healthy and happy."
Hao's home is filled with books on history and painting. She often visits art exhibitions. "One must make persevering efforts to improve his/her cultural competence, while he/she pursues artistic perfection," she has been quoted as saying.
Hao in recent years has put much effort into cultivating inheritors of the craft. So far, she has cultivated six Sichuan provincial masters of arts and crafts, two provinciallevel inheritors of the craft and two
Chengdu municipal-level inheritors
Chen Shaofang, an inheritor of the craft, has devoted her life to studying and saving the craft. During the past four decades, she has integrated the artistic elements of Westernstyle paintings and traditional Chinese paintings with the traditional Chinese embroidery techniques, and, as a result, she has developed "Chen's Guangdong-style embroideries."
Many of Chen's teachers and schoolmates were impressed by her outstanding talent in art when she studied at Zhongnan Fine Arts Vocational School (the of the craft. "I will cultivate more inheritors of the craft. I hope some of my apprentices will become masters of arts and crafts," says Hao.
Hao Shuping, who was born in Chengdu in 1945, is a State-level inheritor of the craft of making Sichuan-style embroideries and a State-level master of arts and crafts in China. Given her outstanding achievements in promoting the traditional craft, the World Crafts Council, a nongovernmental organization under UNESCO, in 2012 named Hao a master of arts and crafts in the Asia-pacific Region. She has won many prizes during national festivals and exhibitions over the past three decades. In addition to the National Museum of China and China National Arts and Crafts Museum, many of her works have been housed in museums in many countries, including Britain, the United States, Japan, Canada, Singapore, France and Malaysia.
Guangdong-style embroideries, one of China's four famous embroidery styles, has been popular with people the world over for a millennium. Countless people have been fascinated by craftspeople's exquisite embroideries, which portray figures, animals and plants in vibrant colors. The embroideries fall into one of two categories: Items made from goldfoil threads or items made from velvet. The former items are gorgeous and elegant, whereas the latter items, which usually depict flowers and birds, are exquisite and true to life. In 2006, China added the craft of making Guangdong-style embroideries to the list of the country's intangible cultural heritage.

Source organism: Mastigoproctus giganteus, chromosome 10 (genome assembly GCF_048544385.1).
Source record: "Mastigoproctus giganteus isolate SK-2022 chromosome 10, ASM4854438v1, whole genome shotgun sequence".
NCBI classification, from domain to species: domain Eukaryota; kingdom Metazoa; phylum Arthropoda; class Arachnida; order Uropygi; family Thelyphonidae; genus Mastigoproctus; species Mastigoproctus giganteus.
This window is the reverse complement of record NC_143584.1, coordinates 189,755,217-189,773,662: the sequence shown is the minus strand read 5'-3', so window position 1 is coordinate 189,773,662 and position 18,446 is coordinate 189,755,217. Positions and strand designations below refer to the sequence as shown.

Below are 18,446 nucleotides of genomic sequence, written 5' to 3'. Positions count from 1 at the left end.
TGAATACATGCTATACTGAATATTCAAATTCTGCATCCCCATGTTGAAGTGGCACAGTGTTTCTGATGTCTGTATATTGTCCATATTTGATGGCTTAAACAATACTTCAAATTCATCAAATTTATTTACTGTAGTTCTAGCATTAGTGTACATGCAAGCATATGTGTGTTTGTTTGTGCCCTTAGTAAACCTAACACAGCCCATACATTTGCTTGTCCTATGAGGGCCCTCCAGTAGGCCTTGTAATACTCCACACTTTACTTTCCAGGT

The earliest records of craftswomen, who created the embroideries, was written during the Tang Dynasty (618-907). As the craft developed rapidly during the Song Dynasty, many ordinary people used embroidered items in their daily lives. The craft entered its golden age during the late Ming Dynasty. The embroideries, produced during the reign of Emperor Qianlong (1711-1799, sixth emperor of the Qing Dynasty), represented the acme of the craft. During that period, numerous craftswomen in South China's Guangdong kept busy by creating crafts all day, every day, in embroidery studios.
After the People's Republic of China was founded in 1949, the craft gradually developed to a higher level. However, the popularity of the art form started to wane during the 1990s, as many elderly craftspeople retired from embroidery plants and many younger craftspeople took other jobs, which were supposed to be less arduous and/or from which they could earn more money. In an effort to promote the development of the traditional craft, Guangzhou (capital of Guangdong Province) Embroidery Plant in 2003 brought together retired craftspeople to take on apprentices. That gave the ancient art form a new lease on life.
predecessor of the Fine Arts School Affiliated with Guangzhou Academy of Fine Arts [GAFA]) from 19541958. During the following four years, while she attended GAFA'S department of traditional Chinese paintings, she learned painting skills from Guan Shanyue, Li Xiongcai and Yang Zhiguang, all well-known Chinese painters. Later, she took advantage of her painting skills to develop the embroidery-making craft.
Soon after she graduated from the academy, in 1962,